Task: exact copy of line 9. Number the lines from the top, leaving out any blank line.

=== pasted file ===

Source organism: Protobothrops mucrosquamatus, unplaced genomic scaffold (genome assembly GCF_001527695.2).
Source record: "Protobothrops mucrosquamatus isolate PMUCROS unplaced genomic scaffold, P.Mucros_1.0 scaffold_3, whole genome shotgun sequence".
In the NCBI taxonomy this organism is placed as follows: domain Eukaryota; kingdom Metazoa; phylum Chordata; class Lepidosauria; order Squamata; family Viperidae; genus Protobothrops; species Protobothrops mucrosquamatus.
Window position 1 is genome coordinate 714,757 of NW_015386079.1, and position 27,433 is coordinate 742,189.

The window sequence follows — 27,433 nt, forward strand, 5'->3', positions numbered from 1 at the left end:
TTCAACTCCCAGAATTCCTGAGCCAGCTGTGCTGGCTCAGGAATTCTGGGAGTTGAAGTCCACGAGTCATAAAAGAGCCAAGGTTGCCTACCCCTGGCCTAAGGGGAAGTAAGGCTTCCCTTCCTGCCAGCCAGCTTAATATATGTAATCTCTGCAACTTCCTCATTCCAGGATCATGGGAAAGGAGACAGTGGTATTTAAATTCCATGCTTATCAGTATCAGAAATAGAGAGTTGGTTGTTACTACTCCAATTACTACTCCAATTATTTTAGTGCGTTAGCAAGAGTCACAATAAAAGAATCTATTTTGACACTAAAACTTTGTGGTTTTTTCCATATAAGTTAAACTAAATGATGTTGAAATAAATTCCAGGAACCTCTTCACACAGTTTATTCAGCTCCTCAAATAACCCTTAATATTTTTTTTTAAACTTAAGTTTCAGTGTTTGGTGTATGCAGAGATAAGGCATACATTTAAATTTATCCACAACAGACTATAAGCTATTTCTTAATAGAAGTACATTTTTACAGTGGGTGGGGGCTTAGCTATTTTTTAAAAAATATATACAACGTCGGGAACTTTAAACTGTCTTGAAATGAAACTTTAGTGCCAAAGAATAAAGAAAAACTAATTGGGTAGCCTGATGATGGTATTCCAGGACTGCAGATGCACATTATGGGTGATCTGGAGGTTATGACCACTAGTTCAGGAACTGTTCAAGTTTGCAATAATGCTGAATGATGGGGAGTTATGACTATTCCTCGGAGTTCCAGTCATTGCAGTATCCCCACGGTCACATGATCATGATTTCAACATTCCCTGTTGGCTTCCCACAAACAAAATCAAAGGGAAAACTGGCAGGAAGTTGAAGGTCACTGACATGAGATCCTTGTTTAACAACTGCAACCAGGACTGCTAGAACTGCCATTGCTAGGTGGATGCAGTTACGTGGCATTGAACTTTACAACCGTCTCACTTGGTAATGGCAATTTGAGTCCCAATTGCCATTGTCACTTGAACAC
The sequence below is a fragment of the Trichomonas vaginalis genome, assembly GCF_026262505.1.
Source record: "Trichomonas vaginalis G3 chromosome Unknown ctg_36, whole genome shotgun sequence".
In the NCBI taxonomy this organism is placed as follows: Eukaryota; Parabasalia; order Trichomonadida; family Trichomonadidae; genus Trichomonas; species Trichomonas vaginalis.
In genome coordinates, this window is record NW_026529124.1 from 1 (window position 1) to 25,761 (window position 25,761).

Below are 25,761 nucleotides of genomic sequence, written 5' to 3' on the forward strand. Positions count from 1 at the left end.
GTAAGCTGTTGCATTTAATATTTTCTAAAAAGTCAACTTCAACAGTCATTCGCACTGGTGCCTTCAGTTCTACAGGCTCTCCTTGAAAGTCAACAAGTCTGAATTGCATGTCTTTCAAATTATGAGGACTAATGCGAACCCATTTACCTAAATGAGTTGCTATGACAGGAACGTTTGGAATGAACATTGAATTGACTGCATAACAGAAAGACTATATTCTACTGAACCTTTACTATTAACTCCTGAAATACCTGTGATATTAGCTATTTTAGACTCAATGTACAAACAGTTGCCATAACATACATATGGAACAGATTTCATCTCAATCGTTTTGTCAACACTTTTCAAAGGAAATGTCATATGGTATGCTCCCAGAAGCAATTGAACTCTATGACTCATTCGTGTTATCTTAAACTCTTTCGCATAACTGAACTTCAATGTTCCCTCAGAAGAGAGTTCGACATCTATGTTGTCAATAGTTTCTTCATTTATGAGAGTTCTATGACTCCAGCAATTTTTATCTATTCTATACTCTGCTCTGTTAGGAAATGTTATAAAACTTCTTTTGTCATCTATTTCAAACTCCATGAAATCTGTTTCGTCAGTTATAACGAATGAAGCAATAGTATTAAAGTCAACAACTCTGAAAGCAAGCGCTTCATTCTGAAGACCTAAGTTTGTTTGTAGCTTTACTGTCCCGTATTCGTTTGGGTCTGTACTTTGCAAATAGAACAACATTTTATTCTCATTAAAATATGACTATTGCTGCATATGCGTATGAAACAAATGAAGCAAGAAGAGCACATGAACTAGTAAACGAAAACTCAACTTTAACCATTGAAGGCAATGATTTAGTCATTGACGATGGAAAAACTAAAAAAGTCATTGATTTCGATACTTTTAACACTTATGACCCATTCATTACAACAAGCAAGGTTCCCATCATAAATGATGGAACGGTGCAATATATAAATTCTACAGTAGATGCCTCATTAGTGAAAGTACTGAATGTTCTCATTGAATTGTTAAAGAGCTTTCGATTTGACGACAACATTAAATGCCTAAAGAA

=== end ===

In the NCBI taxonomy this organism is placed as follows: Eukaryota; Parabasalia; order Trichomonadida; family Trichomonadidae; genus Trichomonas; species Trichomonas vaginalis.